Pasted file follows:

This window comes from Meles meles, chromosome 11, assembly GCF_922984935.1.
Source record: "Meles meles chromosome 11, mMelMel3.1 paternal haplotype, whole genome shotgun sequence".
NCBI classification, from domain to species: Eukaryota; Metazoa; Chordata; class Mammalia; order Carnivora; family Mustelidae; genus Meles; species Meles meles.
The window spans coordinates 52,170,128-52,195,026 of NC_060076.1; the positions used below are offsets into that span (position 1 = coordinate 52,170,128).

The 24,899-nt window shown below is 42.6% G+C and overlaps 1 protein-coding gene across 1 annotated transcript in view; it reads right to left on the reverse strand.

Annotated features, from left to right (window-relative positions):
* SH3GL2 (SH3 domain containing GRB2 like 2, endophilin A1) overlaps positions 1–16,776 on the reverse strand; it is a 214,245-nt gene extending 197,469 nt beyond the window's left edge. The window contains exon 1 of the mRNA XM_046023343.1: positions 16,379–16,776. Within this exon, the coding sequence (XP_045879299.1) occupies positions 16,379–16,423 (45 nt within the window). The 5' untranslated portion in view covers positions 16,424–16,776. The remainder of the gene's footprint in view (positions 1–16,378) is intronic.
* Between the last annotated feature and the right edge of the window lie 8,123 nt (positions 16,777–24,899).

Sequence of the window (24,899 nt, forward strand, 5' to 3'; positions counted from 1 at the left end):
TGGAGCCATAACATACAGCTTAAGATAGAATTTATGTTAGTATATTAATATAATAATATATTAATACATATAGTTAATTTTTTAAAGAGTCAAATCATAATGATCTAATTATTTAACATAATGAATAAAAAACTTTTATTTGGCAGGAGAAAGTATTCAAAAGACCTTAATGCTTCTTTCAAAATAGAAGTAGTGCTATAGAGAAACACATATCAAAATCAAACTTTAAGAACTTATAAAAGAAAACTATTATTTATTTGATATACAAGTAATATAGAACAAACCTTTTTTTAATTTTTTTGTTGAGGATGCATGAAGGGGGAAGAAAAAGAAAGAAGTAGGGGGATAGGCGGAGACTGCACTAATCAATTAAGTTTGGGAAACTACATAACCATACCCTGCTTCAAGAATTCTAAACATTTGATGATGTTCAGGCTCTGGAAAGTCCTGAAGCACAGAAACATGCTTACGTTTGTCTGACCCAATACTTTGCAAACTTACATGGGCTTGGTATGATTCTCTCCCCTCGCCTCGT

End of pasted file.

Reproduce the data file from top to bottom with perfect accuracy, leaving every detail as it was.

This window comes from Meles meles, chromosome 11, assembly GCF_922984935.1.
Source record: "Meles meles chromosome 11, mMelMel3.1 paternal haplotype, whole genome shotgun sequence".
NCBI classification, from domain to species: Eukaryota; Metazoa; Chordata; class Mammalia; order Carnivora; family Mustelidae; genus Meles; species Meles meles.
The window spans coordinates 52,170,128-52,195,026 of NC_060076.1; the positions used below are offsets into that span (position 1 = coordinate 52,170,128).

The 24,899-nt window shown below is 42.6% G+C and overlaps 1 protein-coding gene across 1 annotated transcript in view; it reads right to left on the reverse strand.

Annotated features, from left to right (window-relative positions):
* SH3GL2 (SH3 domain containing GRB2 like 2, endophilin A1) overlaps positions 1–16,776 on the reverse strand; it is a 214,245-nt gene extending 197,469 nt beyond the window's left edge. The window contains exon 1 of the mRNA XM_046023343.1: positions 16,379–16,776. Within this exon, the coding sequence (XP_045879299.1) occupies positions 16,379–16,423 (45 nt within the window). The 5' untranslated portion in view covers positions 16,424–16,776. The remainder of the gene's footprint in view (positions 1–16,378) is intronic.
* Between the last annotated feature and the right edge of the window lie 8,123 nt (positions 16,777–24,899).

Sequence of the window (24,899 nt, forward strand, 5' to 3'; positions counted from 1 at the left end):
TGGAGCCATAACATACAGCTTAAGATAGAATTTATGTTAGTATATTAATATAATAATATATTAATACATATAGTTAATTTTTTAAAGAGTCAAATCATAATGATCTAATTATTTAACATAATGAATAAAAAACTTTTATTTGGCAGGAGAAAGTATTCAAAAGACCTTAATGCTTCTTTCAAAATAGAAGTAGTGCTATAGAGAAACACATATCAAAATCAAACTTTAAGAACTTATAAAAGAAAACTATTATTTATTTGATATACAAGTAATATAGAACAAACCTTTTTTTAATTTTTTTGTTGAGGATGCATGAAGGGGGAAGAAAAAGAAAGAAGTAGGGGGATAGGCGGAGACTGCACTAATCAATTAAGTTTGGGAAACTACATAACCATACCCTGCTTCAAGAATTCTAAACATTTGATGATGTTCAGGCTCTGGAAAGTCCTGAAGCACAGAAACATGCTTACGTTTGTCTGACCCAATACTTTGCAAACTTACATGGGCTTGGTATGATTCTCTCCCCTCGCCTCGT